OUTA is alarmed at the reports that Eskom has upped the value of its assets to
R1 trillion, which is a way of manipulating a huge price hike.
OUTA – 31 August 2018
Today Moneyweb reports that Eskom wants an average tariff increase of 15% a year for the next three years. This is in addition to the recently approved backpayment of R33 billion, through the Regulatory Clearing Account (RCA), which goes onto our bills from next year; the two increases could add 20% a year to the tariffs.
This is what Eskom intends asking the National Energy Regulator (NERSA) to approve, says Moneyweb, which says it has seen the soon-to-be- submitted application for the next three-year cycle of the fourth multi-year price determination (MYPD4).
While this is a frightening prospect for consumers, OUTA believes that even those tariff increases won’t cover Eskom’s debt repayment obligations.
Asset base revalued
Eskom bases the 15% hike on its revalued asset base, up from R702bn in the last price application to a starting point of R1 288bn.
“OUTA is extremely perturbed by the grossly over-valued asset base used as the basis to calculate the 15% tariff increase. We ask NERSA to reconsider its decision to permit Eskom to do asset rebasing, by ensuring that Eskom adheres to international financial reporting standards (IFRS),” says Ronald Chauke, OUTA’s Portfolio Manager for Energy.
Economists have told OUTA that, if best practice was applied along with stringent oversight over Eskom, the real asset valuation should not exceed R400bn given the age and book value of most of Eskom’s coal fleet and other assets.
Eskom also assumes it will sell more electricity over the next three years, despite its ongoing sales slump.
OUTA believes that a steep increase in the price of electricity is hardly going to encourage sales and this is a way of padding the application to allow another RCA backpayment in the future.
“OUTA rejects the high electricity price hikes proposed by Eskom based on run-away personnel and primary energy costs and will continue to oppose the offloading of these uncontrolled costs onto already over-burdened consumers,” says Chauke.
Eskom’s debt by March was R387bn and is expected to be R600bn within four years, leading to the utility considering options for managing this to avoid defaults.
“Taking shortcuts like the asset revaluation to resolve deep-rooted structural problems is not ideal, as it could lead to a Steinhoff-type situation,” says Chauke.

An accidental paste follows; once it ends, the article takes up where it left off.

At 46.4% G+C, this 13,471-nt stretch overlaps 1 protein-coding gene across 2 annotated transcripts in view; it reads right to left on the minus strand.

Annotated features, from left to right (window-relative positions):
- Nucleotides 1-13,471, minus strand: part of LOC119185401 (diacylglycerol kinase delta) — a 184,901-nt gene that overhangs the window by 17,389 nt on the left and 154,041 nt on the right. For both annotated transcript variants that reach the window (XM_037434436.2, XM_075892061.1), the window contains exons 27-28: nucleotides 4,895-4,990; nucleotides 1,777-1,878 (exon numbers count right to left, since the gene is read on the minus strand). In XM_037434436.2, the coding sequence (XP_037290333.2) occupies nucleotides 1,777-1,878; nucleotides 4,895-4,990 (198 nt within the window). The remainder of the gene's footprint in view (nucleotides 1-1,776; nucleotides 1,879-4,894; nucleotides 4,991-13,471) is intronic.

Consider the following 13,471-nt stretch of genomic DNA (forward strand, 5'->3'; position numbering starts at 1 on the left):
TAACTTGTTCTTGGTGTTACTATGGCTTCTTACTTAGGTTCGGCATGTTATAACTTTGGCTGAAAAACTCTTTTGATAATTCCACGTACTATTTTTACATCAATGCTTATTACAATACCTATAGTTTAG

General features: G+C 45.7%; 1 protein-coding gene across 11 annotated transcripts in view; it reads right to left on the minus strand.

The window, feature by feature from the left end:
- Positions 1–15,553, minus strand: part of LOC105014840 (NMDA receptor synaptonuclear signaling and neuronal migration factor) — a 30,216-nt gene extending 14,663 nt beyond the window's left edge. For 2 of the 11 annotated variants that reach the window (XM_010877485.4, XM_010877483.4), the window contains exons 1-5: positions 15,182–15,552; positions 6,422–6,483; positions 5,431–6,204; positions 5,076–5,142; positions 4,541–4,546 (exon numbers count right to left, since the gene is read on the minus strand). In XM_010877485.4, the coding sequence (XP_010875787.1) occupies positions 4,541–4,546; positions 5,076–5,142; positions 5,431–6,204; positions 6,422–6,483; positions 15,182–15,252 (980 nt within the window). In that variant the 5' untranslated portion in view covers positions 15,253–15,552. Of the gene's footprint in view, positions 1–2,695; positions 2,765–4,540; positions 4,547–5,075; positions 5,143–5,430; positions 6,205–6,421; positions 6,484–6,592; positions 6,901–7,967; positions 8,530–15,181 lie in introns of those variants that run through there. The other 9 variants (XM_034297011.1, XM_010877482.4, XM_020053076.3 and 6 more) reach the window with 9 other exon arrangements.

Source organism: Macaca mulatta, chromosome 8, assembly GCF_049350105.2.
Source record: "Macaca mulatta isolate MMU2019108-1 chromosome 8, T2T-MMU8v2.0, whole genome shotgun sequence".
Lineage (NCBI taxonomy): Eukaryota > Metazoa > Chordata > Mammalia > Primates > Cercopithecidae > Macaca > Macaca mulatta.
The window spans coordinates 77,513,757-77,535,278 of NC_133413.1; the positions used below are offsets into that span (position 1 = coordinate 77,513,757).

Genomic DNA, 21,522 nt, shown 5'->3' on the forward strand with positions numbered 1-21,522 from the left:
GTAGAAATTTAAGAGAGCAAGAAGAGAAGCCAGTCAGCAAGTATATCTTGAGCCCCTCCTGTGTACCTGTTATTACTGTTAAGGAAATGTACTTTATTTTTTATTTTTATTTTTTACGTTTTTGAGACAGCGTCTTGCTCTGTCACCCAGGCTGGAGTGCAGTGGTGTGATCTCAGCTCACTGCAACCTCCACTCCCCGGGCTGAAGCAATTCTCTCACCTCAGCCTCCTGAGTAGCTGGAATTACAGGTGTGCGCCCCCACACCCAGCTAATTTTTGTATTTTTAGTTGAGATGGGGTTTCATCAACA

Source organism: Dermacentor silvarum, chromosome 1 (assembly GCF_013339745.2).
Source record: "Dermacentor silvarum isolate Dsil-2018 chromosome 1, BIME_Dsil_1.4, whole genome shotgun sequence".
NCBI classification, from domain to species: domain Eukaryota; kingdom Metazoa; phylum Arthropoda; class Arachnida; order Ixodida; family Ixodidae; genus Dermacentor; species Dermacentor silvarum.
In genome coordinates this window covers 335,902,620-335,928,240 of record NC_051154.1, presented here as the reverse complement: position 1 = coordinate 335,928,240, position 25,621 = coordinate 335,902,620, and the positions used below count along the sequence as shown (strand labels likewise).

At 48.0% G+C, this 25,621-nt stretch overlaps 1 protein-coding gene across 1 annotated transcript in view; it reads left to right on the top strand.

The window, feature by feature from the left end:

OUTA is a proudly South African civil action organisation, that is purely crowd funded. Our work is supported by ordinary citizens who are passionate about holding government accountable and ensuring our taxes are used to the benefit of all South Africans.
Natasha Mazzone MP, DA Shadow Minister of Public Enterprises
31 August 2018
We have learned today of Eskom’s proposal to increase the price of electricity by 15% per year for the next three years. This is an attempt to make the public pay for Eskom’s corruption and inefficiency and it must be rejected out of hand.
South Africans are already struggling with the VAT increase, relentless fuel price hikes and the spiraling cost of basic goods. People simply cannot afford a steep electricity price increase.
The terrible mismanagement and blatant corruption of Eskom during the Zuma years has sent Eskom into a debt spiral, with costs far outstripping revenue. Eskom is owed R13 billion by municipalities around the country. Recently, the unions managed to negotiate an above-inflation wage increase and once-off bonus that will send Eskom into even more debt.
The current Eskom board is doing its best to turn Eskom around and we support its efforts. However, we cannot support forcing the public to pay for Eskom’s inefficiency and corruption.
In the short term, the Eskom board needs to find innovative ways to increase revenue and cut costs. Eskom needs to cut its inflated wage bill, reclaim its municipal debts, halt illegal connections, encourage high-end industrial users back into the fold and consider options for exporting surplus electricity.
Ultimately, the only way to keep the cost of electricity down is to introduce market competition in the generation and/or transmission of electricity. The time has come to seriously consider the restructuring and privatisation of Eskom.
The people of South Africa are already battling to make ends meet. It is simply unfair to make people pay for the corruption, inefficiency and bloatedness that has come to characterise Eskom.